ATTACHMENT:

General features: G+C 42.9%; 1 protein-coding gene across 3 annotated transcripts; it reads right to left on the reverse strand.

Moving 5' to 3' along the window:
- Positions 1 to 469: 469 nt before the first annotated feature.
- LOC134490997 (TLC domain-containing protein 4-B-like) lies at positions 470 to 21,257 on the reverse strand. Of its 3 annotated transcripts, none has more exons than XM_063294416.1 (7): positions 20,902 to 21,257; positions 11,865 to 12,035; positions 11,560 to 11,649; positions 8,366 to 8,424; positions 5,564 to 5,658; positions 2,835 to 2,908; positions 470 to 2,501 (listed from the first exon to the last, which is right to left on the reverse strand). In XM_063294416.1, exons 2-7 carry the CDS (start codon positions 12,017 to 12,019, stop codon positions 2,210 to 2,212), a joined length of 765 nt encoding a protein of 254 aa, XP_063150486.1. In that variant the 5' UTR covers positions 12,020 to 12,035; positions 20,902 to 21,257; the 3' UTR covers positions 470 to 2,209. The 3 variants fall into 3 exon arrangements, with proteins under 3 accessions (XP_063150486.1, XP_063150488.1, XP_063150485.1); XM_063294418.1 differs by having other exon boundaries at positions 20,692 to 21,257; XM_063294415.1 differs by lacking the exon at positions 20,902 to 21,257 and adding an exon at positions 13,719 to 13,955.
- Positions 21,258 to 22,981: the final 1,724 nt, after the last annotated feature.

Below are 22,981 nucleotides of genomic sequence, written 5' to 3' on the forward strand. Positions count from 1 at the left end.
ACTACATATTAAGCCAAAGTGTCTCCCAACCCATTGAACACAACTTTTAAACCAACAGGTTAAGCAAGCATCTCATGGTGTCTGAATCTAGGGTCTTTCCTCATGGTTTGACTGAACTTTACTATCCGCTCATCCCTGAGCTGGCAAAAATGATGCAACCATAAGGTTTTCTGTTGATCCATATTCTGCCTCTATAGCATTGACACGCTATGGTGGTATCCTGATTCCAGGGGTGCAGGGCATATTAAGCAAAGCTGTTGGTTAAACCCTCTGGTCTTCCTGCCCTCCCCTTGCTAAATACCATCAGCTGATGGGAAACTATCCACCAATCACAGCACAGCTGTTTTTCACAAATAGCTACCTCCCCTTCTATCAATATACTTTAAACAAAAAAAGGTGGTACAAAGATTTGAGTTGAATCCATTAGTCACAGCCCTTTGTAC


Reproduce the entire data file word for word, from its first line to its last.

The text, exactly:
General features: G+C 42.9%; 1 protein-coding gene across 3 annotated transcripts; it reads right to left on the reverse strand.

Moving 5' to 3' along the window:
- Positions 1 to 469: 469 nt before the first annotated feature.
- LOC134490997 (TLC domain-containing protein 4-B-like) lies at positions 470 to 21,257 on the reverse strand. Of its 3 annotated transcripts, none has more exons than XM_063294416.1 (7): positions 20,902 to 21,257; positions 11,865 to 12,035; positions 11,560 to 11,649; positions 8,366 to 8,424; positions 5,564 to 5,658; positions 2,835 to 2,908; positions 470 to 2,501 (listed from the first exon to the last, which is right to left on the reverse strand). In XM_063294416.1, exons 2-7 carry the CDS (start codon positions 12,017 to 12,019, stop codon positions 2,210 to 2,212), a joined length of 765 nt encoding a protein of 254 aa, XP_063150486.1. In that variant the 5' UTR covers positions 12,020 to 12,035; positions 20,902 to 21,257; the 3' UTR covers positions 470 to 2,209. The 3 variants fall into 3 exon arrangements, with proteins under 3 accessions (XP_063150486.1, XP_063150488.1, XP_063150485.1); XM_063294418.1 differs by having other exon boundaries at positions 20,692 to 21,257; XM_063294415.1 differs by lacking the exon at positions 20,902 to 21,257 and adding an exon at positions 13,719 to 13,955.
- Positions 21,258 to 22,981: the final 1,724 nt, after the last annotated feature.

Below are 22,981 nucleotides of genomic sequence, written 5' to 3' on the forward strand. Positions count from 1 at the left end.
ACTACATATTAAGCCAAAGTGTCTCCCAACCCATTGAACACAACTTTTAAACCAACAGGTTAAGCAAGCATCTCATGGTGTCTGAATCTAGGGTCTTTCCTCATGGTTTGACTGAACTTTACTATCCGCTCATCCCTGAGCTGGCAAAAATGATGCAACCATAAGGTTTTCTGTTGATCCATATTCTGCCTCTATAGCATTGACACGCTATGGTGGTATCCTGATTCCAGGGGTGCAGGGCATATTAAGCAAAGCTGTTGGTTAAACCCTCTGGTCTTCCTGCCCTCCCCTTGCTAAATACCATCAGCTGATGGGAAACTATCCACCAATCACAGCACAGCTGTTTTTCACAAATAGCTACCTCCCCTTCTATCAATATACTTTAAACAAAAAAAGGTGGTACAAAGATTTGAGTTGAATCCATTAGTCACAGCCCTTTGTAC